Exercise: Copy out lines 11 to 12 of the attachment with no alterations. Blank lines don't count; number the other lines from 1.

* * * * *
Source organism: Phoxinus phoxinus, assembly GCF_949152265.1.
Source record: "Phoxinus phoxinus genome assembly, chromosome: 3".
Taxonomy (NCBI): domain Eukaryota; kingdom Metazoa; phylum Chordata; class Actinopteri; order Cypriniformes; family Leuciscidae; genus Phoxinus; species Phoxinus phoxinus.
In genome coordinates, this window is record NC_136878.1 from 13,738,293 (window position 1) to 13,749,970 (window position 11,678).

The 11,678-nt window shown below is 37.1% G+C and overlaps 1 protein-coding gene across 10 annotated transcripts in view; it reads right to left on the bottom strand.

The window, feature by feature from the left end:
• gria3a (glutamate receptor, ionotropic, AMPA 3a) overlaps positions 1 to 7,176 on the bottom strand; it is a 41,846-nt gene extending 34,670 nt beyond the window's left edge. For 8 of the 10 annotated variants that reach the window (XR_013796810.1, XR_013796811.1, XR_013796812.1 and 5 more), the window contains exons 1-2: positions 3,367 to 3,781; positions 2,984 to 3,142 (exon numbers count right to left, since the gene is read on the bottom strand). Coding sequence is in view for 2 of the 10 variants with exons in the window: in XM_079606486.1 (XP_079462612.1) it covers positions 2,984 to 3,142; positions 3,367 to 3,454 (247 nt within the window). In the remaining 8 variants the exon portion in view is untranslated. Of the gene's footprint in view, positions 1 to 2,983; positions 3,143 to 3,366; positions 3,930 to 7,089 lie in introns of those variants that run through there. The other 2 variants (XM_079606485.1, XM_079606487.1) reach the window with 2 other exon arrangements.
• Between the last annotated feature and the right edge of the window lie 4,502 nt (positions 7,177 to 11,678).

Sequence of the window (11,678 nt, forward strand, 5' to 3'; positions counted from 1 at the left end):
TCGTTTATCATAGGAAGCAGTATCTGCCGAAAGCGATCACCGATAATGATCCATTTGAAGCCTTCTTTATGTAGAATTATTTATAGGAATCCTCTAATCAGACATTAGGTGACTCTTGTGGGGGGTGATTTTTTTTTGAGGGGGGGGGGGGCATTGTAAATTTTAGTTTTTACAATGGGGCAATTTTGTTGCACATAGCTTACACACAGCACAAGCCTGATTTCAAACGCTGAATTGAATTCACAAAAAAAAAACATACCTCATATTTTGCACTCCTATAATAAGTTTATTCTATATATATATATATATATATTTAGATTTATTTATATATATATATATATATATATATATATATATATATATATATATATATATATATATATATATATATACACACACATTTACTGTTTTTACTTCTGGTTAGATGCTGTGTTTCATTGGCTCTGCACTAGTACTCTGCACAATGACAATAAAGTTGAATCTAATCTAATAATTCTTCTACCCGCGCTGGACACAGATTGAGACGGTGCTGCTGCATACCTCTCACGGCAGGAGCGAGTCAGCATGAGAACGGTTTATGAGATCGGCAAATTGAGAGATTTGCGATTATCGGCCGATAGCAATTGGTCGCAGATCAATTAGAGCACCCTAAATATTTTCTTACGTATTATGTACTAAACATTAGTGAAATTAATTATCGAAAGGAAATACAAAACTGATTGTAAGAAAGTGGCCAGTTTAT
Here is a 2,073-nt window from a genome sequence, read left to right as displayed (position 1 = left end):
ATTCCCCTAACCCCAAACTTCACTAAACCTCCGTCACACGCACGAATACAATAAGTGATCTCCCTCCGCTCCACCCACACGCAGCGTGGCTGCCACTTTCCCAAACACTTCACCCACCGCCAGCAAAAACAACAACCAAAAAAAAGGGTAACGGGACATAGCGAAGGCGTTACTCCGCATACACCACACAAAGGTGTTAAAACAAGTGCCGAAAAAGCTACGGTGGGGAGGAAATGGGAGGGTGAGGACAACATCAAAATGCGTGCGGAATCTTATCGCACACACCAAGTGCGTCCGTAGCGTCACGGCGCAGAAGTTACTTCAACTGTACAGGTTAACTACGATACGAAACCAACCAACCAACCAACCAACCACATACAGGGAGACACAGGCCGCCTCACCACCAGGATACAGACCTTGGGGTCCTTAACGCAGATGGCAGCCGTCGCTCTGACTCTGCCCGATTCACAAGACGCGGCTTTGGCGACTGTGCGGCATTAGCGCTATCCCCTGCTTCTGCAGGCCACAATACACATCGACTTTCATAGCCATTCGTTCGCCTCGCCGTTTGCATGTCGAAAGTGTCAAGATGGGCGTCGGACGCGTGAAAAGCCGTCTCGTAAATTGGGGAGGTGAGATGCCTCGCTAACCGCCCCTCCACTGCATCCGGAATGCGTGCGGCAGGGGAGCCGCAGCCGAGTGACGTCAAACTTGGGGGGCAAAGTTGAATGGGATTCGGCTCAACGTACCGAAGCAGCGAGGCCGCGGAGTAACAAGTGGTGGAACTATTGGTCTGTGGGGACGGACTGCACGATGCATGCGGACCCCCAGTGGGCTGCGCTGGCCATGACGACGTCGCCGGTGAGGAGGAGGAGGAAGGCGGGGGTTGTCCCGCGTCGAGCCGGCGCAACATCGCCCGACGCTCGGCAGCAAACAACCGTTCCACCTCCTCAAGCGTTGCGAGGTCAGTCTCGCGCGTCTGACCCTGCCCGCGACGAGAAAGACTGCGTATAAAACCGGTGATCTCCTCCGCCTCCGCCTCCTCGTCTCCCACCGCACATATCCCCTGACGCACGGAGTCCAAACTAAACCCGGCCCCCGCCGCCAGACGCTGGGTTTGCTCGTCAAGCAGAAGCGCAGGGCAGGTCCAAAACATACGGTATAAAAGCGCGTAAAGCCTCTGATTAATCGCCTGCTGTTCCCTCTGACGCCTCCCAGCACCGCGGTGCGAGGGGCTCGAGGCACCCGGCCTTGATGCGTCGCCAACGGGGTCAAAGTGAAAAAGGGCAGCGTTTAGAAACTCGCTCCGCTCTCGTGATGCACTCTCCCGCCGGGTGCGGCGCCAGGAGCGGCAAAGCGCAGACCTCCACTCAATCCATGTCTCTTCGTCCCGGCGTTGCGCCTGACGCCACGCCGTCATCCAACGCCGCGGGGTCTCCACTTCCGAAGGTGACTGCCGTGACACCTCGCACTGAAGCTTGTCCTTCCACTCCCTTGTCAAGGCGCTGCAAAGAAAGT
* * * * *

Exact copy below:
Here is a 2,073-nt window from a genome sequence, read left to right as displayed (position 1 = left end):
ATTCCCCTAACCCCAAACTTCACTAAACCTCCGTCACACGCACGAATACAATAAGTGATCTCCCTCCGCTCCACCCACACGCAGCGTGGCTGCCACTTTCCCAAACACTTCACCCACCGCCAGCAAAAACAACAACCAAAAAAAAGGGTAACGGGACATAGCGAAGGCGTTACTCCGCATACACCACACAAAGGTGTTAAAACAAGTGCCGAAAAAGCTACGGTGGGGAGGAAATGGGAGGGTGAGGACAACATCAAAATGCGTGCGGAATCTTATCGCACACACCAAGTGCGTCCGTAGCGTCACGGCGCAGAAGTTACTTCAACTGTACAGGTTAACTACGATACGAAACCAACCAACCAACCAACCAACCACATACAGGGAGACACAGGCCGCCTCACCACCAGGATACAGACCTTGGGGTCCTTAACGCAGATGGCAGCCGTCGCTCTGACTCTGCCCGATTCACAAGACGCGGCTTTGGCGACTGTGCGGCATTAGCGCTATCCCCTGCTTCTGCAGGCCACAATACACATCGACTTTCATAGCCATTCGTTCGCCTCGCCGTTTGCATGTCGAAAGTGTCAAGATGGGCGTCGGACGCGTGAAAAGCCGTCTCGTAAATTGGGGAGGTGAGATGCCTCGCTAACCGCCCCTCCACTGCATCCGGAATGCGTGCGGCAGGGGAGCCGCAGCCGAGTGACGTCAAACTTGGGGGGCAAAGTTGAATGGGATTCGGCTCAACGTACCGAAGCAGCGAGGCCGCGGAGTAACAAGTGGTGGAACTATTGGTCTGTGGGGACGGACTGCACGATGCATGCGGACCCCCAGTGGGCTGCGCTGGCCATGACGACGTCGCCGGTGAGGAGGAGGAGGAAGGCGGGGGTTGTCCCGCGTCGAGCCGGCGCAACATCGCCCGACGCTCGGCAGCAAACAACCGTTCCACCTCCTCAAGCGTTGCGAGGTCAGTCTCGCGCGTCTGACCCTGCCCGCGACGAGAAAGACTGCGTATAAAACCGGTGATCTCCTCCGCCTCCGCCTCCTCGTCTCCCACCGCACATATCCCCTGACGCACGGAGTCCAAACTAAACCCGGCCCCCGCCGCCAGACGCTGGGTTTGCTCGTCAAGCAGAAGCGCAGGGCAGGTCCAAAACATACGGTATAAAAGCGCGTAAAGCCTCTGATTAATCGCCTGCTGTTCCCTCTGACGCCTCCCAGCACCGCGGTGCGAGGGGCTCGAGGCACCCGGCCTTGATGCGTCGCCAACGGGGTCAAAGTGAAAAAGGGCAGCGTTTAGAAACTCGCTCCGCTCTCGTGATGCACTCTCCCGCCGGGTGCGGCGCCAGGAGCGGCAAAGCGCAGACCTCCACTCAATCCATGTCTCTTCGTCCCGGCGTTGCGCCTGACGCCACGCCGTCATCCAACGCCGCGGGGTCTCCACTTCCGAAGGTGACTGCCGTGACACCTCGCACTGAAGCTTGTCCTTCCACTCCCTTGTCAAGGCGCTGCAAAGAAAGT